People can come to Australia for a temporary stay for a range of purposes, for example, visiting Australia for tourism or attending a conference, or for more specific purposes, such as medical treatment, study, skilled work, working holidays or other specialist activities. There are six main categories of temporary residents, which can cover stays of more than three months in Australia.

Visitor visas

Visitor visas are mostly used by people visiting Australia for holidays, tourism and recreation, or to see family and friends. People may also use Visitor visas for certain short-term business activities that do not entail working in Australia.

Working Holiday Maker Program

The Working Holiday Maker Program allows young adults to have an extended holiday and engage in short-term work and study.

Student visa

The Student visa program enables international students to come to Australia to study full-time in a registered course.

Temporary Resident (Skilled) visa

Allows a business to sponsor a skilled overseas worker if they cannot find an appropriately skilled Australian citizen or permanent resident to fill a skilled position.

Other temporary visas

Other temporary visas include visas that allow people to undertake short-term, non-ongoing highly specialised work, enrich social and cultural development, strengthen international relations or provide training opportunities of benefit to Australia.

New Zealand citizens

Under the 1973 Trans-Tasman Travel Arrangement, New Zealand citizens can enter and leave Australia freely and live in Australia indefinitely on grant of a Special Category visa (subclass 444).

Not all categories apply to migrants from the Philippines. The following table shows the number of visa grants to migrants from the Philippines, for the Student visa program, Temporary Resident (Skilled) visa and Visitor visas.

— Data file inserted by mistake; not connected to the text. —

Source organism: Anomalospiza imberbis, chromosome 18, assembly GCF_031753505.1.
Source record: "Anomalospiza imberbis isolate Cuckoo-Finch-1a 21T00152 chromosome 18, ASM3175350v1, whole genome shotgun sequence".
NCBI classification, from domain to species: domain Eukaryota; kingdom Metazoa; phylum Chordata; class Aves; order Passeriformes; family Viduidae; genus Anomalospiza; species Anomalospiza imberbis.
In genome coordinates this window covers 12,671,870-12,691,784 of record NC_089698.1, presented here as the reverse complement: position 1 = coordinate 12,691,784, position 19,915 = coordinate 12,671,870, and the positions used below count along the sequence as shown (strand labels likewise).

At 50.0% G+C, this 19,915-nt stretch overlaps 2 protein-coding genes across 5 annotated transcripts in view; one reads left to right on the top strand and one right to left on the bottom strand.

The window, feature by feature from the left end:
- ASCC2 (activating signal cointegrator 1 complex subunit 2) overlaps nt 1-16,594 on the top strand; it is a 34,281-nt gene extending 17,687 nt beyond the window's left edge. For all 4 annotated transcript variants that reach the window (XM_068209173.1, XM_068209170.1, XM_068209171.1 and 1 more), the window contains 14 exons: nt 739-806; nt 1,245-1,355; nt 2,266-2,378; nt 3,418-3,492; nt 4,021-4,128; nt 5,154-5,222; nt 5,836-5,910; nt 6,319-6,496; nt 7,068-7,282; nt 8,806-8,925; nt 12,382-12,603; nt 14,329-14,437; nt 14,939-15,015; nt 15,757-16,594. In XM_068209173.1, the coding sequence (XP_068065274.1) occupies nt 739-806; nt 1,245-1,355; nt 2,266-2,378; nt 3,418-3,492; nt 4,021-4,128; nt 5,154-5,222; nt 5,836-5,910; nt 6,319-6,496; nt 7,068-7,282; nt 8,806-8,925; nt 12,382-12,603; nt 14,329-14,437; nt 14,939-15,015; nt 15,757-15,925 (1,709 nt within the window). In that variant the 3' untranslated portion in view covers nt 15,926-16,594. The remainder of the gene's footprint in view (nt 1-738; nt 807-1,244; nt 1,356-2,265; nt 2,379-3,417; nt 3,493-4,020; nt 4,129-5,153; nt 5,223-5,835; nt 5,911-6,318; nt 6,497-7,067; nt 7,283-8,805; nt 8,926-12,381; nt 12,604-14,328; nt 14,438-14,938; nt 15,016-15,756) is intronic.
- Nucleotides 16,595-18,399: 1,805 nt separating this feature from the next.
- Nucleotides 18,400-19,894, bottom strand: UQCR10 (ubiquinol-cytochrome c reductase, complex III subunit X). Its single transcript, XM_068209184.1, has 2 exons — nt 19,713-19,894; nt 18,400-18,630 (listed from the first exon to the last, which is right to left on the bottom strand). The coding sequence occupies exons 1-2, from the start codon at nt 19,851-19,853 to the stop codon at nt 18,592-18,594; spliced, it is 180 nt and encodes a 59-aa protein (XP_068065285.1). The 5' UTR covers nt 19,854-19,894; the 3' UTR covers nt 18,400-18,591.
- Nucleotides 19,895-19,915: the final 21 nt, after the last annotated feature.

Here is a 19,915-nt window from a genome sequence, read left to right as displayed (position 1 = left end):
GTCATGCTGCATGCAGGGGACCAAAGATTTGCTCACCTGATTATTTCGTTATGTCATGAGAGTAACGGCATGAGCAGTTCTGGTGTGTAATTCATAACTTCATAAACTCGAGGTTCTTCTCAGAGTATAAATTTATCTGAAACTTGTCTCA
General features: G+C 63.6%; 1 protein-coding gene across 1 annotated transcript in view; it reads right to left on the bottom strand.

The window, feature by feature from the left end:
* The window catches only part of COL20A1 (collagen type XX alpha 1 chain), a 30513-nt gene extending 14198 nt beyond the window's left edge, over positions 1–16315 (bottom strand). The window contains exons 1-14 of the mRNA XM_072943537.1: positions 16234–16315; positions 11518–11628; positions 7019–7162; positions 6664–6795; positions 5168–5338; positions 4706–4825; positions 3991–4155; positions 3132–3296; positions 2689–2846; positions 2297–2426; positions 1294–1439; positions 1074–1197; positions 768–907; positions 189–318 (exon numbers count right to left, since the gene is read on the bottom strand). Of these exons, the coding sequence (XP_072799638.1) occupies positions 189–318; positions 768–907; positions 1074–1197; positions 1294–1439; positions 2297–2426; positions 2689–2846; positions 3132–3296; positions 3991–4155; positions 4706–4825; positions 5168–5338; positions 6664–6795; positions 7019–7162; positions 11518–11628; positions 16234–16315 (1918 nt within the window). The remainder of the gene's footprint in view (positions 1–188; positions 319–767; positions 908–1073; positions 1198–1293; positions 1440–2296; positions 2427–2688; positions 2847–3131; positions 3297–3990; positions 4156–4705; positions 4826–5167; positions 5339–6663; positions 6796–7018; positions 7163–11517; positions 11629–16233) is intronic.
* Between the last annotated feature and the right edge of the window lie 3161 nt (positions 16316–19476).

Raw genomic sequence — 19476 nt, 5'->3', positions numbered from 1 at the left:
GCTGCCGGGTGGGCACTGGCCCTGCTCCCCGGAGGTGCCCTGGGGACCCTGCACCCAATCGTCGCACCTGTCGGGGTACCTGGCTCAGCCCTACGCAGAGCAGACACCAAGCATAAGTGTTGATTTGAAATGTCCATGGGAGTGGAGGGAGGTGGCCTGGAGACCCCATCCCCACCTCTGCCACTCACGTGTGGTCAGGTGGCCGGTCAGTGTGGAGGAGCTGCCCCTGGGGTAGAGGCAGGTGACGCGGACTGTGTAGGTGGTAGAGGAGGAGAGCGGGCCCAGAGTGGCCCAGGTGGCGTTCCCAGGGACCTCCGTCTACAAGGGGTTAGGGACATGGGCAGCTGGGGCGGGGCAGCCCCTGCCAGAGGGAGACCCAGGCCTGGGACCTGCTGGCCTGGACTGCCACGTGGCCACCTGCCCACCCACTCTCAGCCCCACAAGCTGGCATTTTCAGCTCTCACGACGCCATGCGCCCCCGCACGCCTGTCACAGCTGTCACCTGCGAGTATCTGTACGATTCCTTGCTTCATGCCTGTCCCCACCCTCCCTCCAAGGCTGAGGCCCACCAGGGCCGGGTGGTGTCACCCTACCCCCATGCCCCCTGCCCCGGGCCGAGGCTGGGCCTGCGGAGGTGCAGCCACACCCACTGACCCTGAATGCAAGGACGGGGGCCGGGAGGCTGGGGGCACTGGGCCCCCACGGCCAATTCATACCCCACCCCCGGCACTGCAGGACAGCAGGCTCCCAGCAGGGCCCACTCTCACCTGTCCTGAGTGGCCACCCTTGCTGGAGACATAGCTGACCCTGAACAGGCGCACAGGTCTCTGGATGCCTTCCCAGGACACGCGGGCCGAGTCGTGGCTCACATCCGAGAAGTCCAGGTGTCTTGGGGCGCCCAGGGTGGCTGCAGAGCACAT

Table 2: Temporary visas granted by selected categories, 2014—15 to 2017—18

Temporary visa category

2014—15

2015—16

2016—17

2017—18

Per cent change on 2016—17

Per cent change since 2014—15

International Students

ELICOS 1

31

14

26

40

53.8

29.0

Schools

34

53

39

36

-7.7

5.9

Vocational Education and Training

2,697

2,271

2,363

2,857

20.9

5.9

Higher Education

2,778

2,816

2,294

2,446

6.6

-12.0

Postgraduate Research

70

72

71

86

21.1

22.9

Non-Award

65

74

77

80

3.9

23.1

Foreign Affairs or Defence

316

268

290

277

-4.5

-12.3

Total: International Student visa grants

5,991

5,568

5,160

5,822

12.8

-2.8

Temporary Resident (Skilled) visa grants 2

5,084

4,832

5,373

4,067

-24.3

-20.0

Visitors

Tourist

45,588

59,699

77,364

85,687

10.8

88.0

Business visitor

7,231

7,925

9,068

11,164

23.1

54.4

Total: Visitor visa grants

52,819

67,624

86,432

96,851

12.1

83.4

Other temporary visa grants 3

4,497

5,512

5,384

4,702

-12.7

4.6

Total temporary visa grants

68,391

83,536

102,349

111,442

8.9

62.9

Source: Department of Home Affairs

1 English Language Intensive Course for Overseas Students (ELICOS).

2 Data excludes Temporary Work (Skilled) (Independent Executive) visa.

3 Excludes Transit visa (subclass 771), Border visa (subclass 773) and Maritime Crew visa (subclass 988).

Main occupations

The following table shows the main occupations for nationals of the Philippines, based on Skill stream migration outcomes and Temporary Resident (Skilled) visa grants.

Table 3: Main occupations, 2014–15 to 2017–18

Period

Temporary Resident (Skilled) visa 1

No. of migrants

Skill stream migration

No. of migrants

2017—18

 

Registered nurses

411

Registered nurses

913

 

Motor mechanics

379

Software and applications programmers

174

 

Cooks

183

Structural steel and welding trades workers

134

 

Structural steel and welding trades workers

165

Motor mechanics

114

 

Software and applications programmers

113

Accountants

93

 

Skilled meat worker

90

Cooks

66

 

Panelbeaters

77

ICT business and systems analysts

65

 

ICT business and systems analysts

54

Architectural, building and surveying technicians

52

 

Chefs

53

Civil engineering professionals

47

 

Metal fitters and machinists

50

Industrial, mechanical and production engineers

46

2016—17

 

Registered nurses

316

Registered nurses

985

 

Motor mechanics

302

Software and applications programmers

218

 

Structural steel and welding trades workers